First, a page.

Colorectal Epithelial Cell Proliferation and Risk for Incident, Sporadic Colorectal Adenomatous Polyps Open Access

Chen, Dan (2011)

Permanent URL: https://etd.library.emory.edu/concern/etds/db78tc256?locale=en
Published

Abstract

Background: It is hypothesized that colorectal epithelial cell proliferation kinetics are altered in the normal mucosa of patients at increased risk for colon cancer, the second leading cause of cancer deaths in the United States; however, there are no reports of well-conducted observational epidemiologic studies that have investigated this hypothesis.

Objective: To assess whether colorectal epithelial cell proliferation in the normal-appearing colorectal mucosa may be a valid, potentially modifiable biomarker of risk for colorectal neoplasms.

Methods: We conducted a pilot, colonoscopy-based case-control study (30 cases, 50 controls) of incident, sporadic colorectal adenoma. Cell proliferation was measured using immunohistochemistry for MIB1 (epitope of Ki-67). The labeling index (LI), the indicator of overall proliferation, was calculated as the proportion of labeled cells in the crypt; an LIb40 and LIt40 were also calculated to indicate the degree of proliferation in the upper 40% of the crypts (differentiation zone) and the lower 60% of the crypts (proliferative zone), respectively. A distributional index (Φh) to indicate expansion of the proliferative zone into the differentiation zone was calculated as the proportion of labeled cells in the crypts that were in the upper 40% of the crypts. Cases and controls were compared using analysis of covariance and logistic regression.

Results: In the adenoma cases relative to the controls, the LI, LIb60, LIt40, and Φh were proportionately lower by 17% (p = 0.03), 17% (p = 0.02), 28% (p = 0.08) and 28% (p = 0.33), respectively; the corresponding crude odds ratios (OR) and 95% confidence intervals were 0.39 (0.15, 1.05), 0.50 (0.19, 1.31), 0.62 (0.25, 1.54), and 0.88 (0.35, 2.17). The inverse associations tended to be stronger with adjustment for other risk factors, such as calcium and total fat intakes. The Φh was 36% higher (p = 0.05) among those with total calcium consumption above the mean.

Conclusion: Opposite to our hypotheses, these preliminary data suggest that lower cell proliferation as indicated by MIB1 expression in the normal colonic mucosa may be associated with increased risk of incident, sporadic colorectal adenoma as well as with modifiable risk factors thought to decrease risk for colorectal neoplasms.

Table of Contents

Tabel of Contents

Illustration

List of Tables

Chapter I. Literature Review............................................................................ 1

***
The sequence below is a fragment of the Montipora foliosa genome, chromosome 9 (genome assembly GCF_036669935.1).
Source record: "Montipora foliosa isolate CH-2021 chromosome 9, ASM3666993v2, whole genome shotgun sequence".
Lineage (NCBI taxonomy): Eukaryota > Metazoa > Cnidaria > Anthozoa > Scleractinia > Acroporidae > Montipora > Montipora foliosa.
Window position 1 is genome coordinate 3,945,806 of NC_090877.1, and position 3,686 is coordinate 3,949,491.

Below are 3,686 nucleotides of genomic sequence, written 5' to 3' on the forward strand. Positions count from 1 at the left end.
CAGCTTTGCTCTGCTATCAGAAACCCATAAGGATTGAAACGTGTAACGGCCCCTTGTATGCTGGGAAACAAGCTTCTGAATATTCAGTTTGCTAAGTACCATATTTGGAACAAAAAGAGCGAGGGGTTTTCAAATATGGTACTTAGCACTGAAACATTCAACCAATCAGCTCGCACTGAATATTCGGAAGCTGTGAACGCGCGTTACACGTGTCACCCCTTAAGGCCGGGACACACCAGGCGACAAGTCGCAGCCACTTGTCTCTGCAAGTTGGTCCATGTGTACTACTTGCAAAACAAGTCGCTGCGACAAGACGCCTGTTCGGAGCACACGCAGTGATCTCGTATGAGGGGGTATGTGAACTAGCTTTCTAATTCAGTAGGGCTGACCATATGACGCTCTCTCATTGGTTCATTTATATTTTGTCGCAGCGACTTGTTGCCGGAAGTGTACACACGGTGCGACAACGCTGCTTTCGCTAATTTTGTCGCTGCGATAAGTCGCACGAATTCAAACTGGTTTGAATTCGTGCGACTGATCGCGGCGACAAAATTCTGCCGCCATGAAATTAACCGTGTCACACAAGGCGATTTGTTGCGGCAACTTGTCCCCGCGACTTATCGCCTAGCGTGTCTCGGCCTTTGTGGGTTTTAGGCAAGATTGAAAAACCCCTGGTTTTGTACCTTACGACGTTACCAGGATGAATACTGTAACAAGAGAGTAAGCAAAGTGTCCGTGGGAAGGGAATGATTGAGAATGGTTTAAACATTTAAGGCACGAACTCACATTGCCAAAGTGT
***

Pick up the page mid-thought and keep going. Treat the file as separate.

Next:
1... Colorectal Cancer and Descriptive Epidemiology................................................. 2

2... Molecular Basis of Colon Carcinogenesis........................................................... 2

3... Risk Factors for Colorectal Neoplasms.............................................................. 4

4... Colorectal Adenomatous Polyps..................................................................... 12

5... Role of Cell proliferation in the Development of Colorectal Adenoma...................... 12

6... Biomarkers of Risk for Colorectal Neoplasms..................................................... 13

Hypothesis................................................................................................... 15

Chapter II. Manuscript................................................................................... 16

Abstract........................................................................................................ 17

1... Introduction.............................................................................................. 19

2... Methods................................................................................................... 20

3... Resault..................................................................................................... 26

4... Discussion................................................................................................. 28

Chapter III. Summary, and Possible Future Directions...................................... 33

Reference..................................................................................................... 44

Appendix...................................................................................................... 60


About this Master's Thesis

Rights statement
  • Permission granted by the author to include this thesis or dissertation in this repository. All rights reserved by the author. Please contact the author for information regarding the reproduction and use of this thesis or dissertation.
School
Department
Subfield / Discipline
Degree
Submission
Language
  • English
Research field
Keyword
Committee Chair / Thesis Advisor
Partnering Agencies
Last modified

Primary PDF

Supplemental Files